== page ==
On the other side of the debate, supporters, many of whom are conservatives (although Marco Rubio has spoken out against the practice) and/or investors, warn that ending buybacks would force companies to hold on to cash that they would otherwise distribute when the companies do not have any positive net present value investments to make – a phenomenon that would bring harmful effects. For one, new profitable uses would not necessarily materialize if they did not exist prior to a buyback ban. This might lead firms to either sit on cash or burn through it with little benefit. The argument that companies should increase investment in labor rather than distribute cash in the form of buybacks can also be dangerous, for if a company increases salaries in a good year and bad years follow, that will lead to layoffs and reduced compensation. Furthermore, Professors Jesse M. Fried and Charles C.Y. Wang argue that critics tend to focus on the inequality driven by S&P 500 share repurchases without acknowledging that these companies account for less than 20% of employment. Cash flowing out of these companies can instead go towards smaller growing businesses and generate new employment opportunities, thereby helping to reduce inequality. What’s more, Goldman Sachs research, which indicates that the largest S&P 500 share repurchasers also surpassed market averages in dollars spent on R&D and capital expenditures in 2018, counters the narrative that companies are not investing in internal growth opportunities. Professors Fried and Wang also point to the often-touted statistic that S&P 500 companies are distributing more than 90% of profits to shareholders in the form of dividends and buybacks. However, this figure does not take into account the equity issuances that happen alongside them (which also reduce the impact on EPS figures). Nor does it consider that net income reflects income after R&D and other growth expenses have already been deducted. Taking this into consideration, the net payouts to shareholders actually amount to less than 50% of net income with the remaining revenues going towards growth investment. Furthermore, the idea that executive stock-based compensation schemes are driving decisions to buyback shares is weakened by Goldman’s research noting that companies whose executives are compensated in this way spent the same portion of income on buybacks as those whose are not.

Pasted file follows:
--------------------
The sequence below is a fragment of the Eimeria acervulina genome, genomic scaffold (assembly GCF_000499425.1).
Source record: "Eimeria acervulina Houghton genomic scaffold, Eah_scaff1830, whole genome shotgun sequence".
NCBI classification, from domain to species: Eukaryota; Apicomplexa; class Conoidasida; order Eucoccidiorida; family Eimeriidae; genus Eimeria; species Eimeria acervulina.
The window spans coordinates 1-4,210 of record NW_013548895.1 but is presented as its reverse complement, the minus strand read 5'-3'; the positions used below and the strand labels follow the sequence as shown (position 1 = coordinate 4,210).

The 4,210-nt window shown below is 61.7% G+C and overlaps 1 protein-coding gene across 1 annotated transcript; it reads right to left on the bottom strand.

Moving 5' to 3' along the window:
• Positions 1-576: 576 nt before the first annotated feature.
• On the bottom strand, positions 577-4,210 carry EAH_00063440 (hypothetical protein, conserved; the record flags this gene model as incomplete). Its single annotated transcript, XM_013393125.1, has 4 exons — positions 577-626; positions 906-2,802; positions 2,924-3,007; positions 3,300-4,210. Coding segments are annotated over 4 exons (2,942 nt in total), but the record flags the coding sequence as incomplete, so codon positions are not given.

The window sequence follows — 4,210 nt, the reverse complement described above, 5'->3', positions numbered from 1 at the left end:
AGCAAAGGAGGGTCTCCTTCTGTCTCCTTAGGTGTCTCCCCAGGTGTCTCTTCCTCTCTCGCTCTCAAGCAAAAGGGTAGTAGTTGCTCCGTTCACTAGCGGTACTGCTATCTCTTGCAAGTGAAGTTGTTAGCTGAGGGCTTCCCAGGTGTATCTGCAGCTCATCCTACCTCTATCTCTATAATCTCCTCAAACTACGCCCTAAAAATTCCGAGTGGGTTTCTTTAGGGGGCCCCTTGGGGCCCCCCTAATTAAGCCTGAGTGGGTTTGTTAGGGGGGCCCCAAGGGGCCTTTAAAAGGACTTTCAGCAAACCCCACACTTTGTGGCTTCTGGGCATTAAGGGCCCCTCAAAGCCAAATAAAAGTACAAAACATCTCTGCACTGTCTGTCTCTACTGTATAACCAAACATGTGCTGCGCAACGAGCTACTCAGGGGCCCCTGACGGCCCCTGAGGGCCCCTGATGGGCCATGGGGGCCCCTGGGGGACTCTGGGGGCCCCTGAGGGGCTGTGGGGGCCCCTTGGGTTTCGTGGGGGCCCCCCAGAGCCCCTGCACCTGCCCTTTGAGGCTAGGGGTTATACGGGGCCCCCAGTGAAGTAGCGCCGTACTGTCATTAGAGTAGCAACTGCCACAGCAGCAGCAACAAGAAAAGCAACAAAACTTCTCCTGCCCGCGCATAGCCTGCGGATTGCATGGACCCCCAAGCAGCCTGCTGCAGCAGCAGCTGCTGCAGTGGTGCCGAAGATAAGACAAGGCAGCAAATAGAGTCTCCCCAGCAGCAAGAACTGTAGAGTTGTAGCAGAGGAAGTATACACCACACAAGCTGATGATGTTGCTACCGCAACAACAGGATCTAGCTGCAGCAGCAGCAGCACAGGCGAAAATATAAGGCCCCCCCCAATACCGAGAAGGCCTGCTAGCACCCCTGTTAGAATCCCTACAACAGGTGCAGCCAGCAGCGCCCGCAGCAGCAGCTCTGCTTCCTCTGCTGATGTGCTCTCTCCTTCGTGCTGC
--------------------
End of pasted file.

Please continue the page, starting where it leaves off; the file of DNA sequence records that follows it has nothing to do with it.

Where to Go from Here?